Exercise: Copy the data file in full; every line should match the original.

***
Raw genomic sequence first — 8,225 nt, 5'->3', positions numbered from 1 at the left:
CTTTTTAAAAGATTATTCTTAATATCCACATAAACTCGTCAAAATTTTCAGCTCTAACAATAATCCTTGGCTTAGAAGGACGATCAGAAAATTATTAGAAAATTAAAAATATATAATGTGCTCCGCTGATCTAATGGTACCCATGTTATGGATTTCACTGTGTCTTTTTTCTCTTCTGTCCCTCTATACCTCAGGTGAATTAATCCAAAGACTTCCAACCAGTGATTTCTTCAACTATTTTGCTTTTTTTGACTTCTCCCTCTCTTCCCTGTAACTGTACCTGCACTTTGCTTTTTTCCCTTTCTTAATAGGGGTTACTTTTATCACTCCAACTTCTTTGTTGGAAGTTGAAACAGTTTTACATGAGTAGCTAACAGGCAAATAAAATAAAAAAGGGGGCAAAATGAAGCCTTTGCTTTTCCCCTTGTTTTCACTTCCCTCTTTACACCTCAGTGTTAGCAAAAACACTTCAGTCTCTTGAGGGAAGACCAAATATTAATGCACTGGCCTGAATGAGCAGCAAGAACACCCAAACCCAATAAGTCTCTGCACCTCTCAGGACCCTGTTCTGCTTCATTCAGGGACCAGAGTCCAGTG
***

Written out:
Raw genomic sequence first — 8,225 nt, 5'->3', positions numbered from 1 at the left:
CTTTTTAAAAGATTATTCTTAATATCCACATAAACTCGTCAAAATTTTCAGCTCTAACAATAATCCTTGGCTTAGAAGGACGATCAGAAAATTATTAGAAAATTAAAAATATATAATGTGCTCCGCTGATCTAATGGTACCCATGTTATGGATTTCACTGTGTCTTTTTTCTCTTCTGTCCCTCTATACCTCAGGTGAATTAATCCAAAGACTTCCAACCAGTGATTTCTTCAACTATTTTGCTTTTTTTGACTTCTCCCTCTCTTCCCTGTAACTGTACCTGCACTTTGCTTTTTTCCCTTTCTTAATAGGGGTTACTTTTATCACTCCAACTTCTTTGTTGGAAGTTGAAACAGTTTTACATGAGTAGCTAACAGGCAAATAAAATAAAAAAGGGGGCAAAATGAAGCCTTTGCTTTTCCCCTTGTTTTCACTTCCCTCTTTACACCTCAGTGTTAGCAAAAACACTTCAGTCTCTTGAGGGAAGACCAAATATTAATGCACTGGCCTGAATGAGCAGCAAGAACACCCAAACCCAATAAGTCTCTGCACCTCTCAGGACCCTGTTCTGCTTCATTCAGGGACCAGAGTCCAGTG